Before going into my entry, I thought I'd present a story on the history of Mother's Day NPR. Interesting stuff.
From the earliest days of my memory, my mom has always believed in hard work. Raising my five sisters and me largely on her own, she would sometimes work as many as three jobs to keep food on the table and clothes on our backs. "No I don't like it" she said, "but I will do what I have to in order for my kids to survive."
One example of her hard work came across on Christmas day of 1990. Only six days before, my cousin and I had voiced our desire to receive a new 88-key keyboard. She knew that our passion for music was real and wanted badly to nurture it, but my dad refused to help out in the payment for the machine. I later found out that she took on some odd jobs and got a loan from the bank so that she could have that keyboard on its stand in the living room on that morning. We were elated of course, but we failed to see how much effort it took her to pull it off. I think that's the only way she would have it, though.
My mom has also influenced me in less tangible, but equally important ways. Growing up in such a large family didn't often afford me the opportunity to feel sorry for myself as a blind person, because I always had friends at home. I would try to avoid venturing outside for fear that others might be mean to me and make fun of me constantly, but my mother encouraged me to step outside of my comfort zone and take a chance.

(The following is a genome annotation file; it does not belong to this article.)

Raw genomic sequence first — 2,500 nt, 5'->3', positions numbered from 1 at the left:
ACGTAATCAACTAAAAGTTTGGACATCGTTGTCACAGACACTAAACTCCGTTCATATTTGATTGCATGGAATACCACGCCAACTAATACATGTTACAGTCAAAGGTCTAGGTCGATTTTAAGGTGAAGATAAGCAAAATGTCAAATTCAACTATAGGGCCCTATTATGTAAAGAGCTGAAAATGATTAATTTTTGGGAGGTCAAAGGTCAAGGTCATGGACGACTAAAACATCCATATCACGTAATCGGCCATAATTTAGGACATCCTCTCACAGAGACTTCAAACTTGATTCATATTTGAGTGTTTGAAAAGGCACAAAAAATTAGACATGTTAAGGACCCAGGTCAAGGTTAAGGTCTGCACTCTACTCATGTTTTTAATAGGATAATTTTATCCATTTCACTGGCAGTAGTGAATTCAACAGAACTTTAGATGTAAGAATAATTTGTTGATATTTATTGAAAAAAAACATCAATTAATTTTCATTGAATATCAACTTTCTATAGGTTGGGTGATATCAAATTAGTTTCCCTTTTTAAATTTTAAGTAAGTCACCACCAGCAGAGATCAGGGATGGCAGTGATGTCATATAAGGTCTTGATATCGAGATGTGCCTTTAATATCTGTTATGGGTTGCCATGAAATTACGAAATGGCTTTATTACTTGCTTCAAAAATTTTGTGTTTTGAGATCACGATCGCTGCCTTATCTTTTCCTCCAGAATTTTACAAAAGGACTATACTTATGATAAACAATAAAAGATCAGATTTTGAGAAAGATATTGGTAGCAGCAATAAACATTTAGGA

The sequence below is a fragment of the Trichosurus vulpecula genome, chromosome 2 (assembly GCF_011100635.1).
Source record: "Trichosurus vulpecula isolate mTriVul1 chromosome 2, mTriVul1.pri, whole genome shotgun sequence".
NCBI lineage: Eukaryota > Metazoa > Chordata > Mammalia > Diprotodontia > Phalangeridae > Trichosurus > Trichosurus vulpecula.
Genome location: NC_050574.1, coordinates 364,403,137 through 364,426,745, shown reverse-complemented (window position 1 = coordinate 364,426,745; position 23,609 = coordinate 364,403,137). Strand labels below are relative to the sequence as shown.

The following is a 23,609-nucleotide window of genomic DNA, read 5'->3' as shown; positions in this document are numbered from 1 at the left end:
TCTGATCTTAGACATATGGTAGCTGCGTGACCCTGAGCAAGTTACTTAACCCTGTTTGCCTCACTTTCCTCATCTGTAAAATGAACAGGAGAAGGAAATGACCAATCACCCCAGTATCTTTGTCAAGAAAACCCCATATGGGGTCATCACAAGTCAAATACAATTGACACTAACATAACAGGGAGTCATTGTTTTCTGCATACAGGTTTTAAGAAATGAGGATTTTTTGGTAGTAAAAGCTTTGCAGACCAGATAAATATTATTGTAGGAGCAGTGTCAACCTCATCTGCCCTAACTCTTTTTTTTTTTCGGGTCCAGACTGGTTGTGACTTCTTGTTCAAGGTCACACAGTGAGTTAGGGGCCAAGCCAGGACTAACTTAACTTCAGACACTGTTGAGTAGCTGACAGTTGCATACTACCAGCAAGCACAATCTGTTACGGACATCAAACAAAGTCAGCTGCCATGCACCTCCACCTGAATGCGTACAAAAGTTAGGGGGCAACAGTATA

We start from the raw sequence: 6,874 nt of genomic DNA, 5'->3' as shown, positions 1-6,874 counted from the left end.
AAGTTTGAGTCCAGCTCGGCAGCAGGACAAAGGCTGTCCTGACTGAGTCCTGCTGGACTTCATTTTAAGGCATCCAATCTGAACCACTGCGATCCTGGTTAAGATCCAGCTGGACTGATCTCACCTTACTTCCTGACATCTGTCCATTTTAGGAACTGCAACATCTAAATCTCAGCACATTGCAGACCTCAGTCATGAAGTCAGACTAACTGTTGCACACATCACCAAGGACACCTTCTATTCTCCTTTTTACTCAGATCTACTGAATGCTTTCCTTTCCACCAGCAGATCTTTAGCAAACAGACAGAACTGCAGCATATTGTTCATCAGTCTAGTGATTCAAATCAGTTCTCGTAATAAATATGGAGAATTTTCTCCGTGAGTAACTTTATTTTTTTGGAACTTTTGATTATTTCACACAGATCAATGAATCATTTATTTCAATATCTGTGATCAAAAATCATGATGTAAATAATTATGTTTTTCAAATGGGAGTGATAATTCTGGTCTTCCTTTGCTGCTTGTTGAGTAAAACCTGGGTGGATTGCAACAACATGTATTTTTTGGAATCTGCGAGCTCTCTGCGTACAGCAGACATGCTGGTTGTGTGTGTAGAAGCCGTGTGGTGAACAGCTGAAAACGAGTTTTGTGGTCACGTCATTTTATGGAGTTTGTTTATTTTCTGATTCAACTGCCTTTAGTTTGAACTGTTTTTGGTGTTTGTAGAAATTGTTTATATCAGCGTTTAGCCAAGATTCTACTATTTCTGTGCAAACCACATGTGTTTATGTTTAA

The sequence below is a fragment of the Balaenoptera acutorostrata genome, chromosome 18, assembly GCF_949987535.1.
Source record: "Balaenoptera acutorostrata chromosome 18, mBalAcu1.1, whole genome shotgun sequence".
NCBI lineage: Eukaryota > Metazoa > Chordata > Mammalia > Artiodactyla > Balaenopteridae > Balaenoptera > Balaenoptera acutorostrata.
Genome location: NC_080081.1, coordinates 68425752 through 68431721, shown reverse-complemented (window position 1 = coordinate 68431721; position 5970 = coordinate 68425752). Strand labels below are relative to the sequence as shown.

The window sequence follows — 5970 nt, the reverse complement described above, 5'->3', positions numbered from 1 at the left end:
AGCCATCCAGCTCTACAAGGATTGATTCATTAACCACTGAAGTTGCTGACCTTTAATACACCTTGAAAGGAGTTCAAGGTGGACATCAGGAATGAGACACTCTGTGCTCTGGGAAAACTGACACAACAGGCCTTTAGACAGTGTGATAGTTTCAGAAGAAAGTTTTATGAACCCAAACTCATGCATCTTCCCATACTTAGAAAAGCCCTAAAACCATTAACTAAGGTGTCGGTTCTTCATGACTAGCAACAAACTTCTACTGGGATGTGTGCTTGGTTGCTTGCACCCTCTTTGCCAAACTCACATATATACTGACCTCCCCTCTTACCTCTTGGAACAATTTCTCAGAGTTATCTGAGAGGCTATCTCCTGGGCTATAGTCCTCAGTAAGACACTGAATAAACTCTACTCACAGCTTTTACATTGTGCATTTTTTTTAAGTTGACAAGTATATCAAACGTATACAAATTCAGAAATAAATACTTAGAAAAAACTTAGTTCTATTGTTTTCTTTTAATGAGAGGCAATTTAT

In 1994, the family decided to leave behind my hometown of Charlotte North Carolina for a much smaller one, due to a number of bad breaks we had experienced. I was allowed to live a year with my Aunt in order to avoid a school transition in the middle of an academic term, but before that year was over she had informed me "I'll be back to get mine."
I really had no desire to move so far away from everything and everyone I knew, but my mom told me not to be afraid to walk into that school with my head held high. "Others will say and do things to you that aren't nice," she told me as we sat in the lobby completing my registration there "but you're bigger than that. You're as much, if not more, of a man as those folks."
In retrospect, moving into that environment was probably the best thing I could have done. My grades improved drastically and social confidence soared, without the buffering of other blind people, I was forced to learn my own coping and survival strategies.
These are only a few ways that my mom has enriched my life; I don't believe there would be space enough to illuminate them all. I don't know a harder working woman, or one who has a better handle on what to say to bring the best out of me.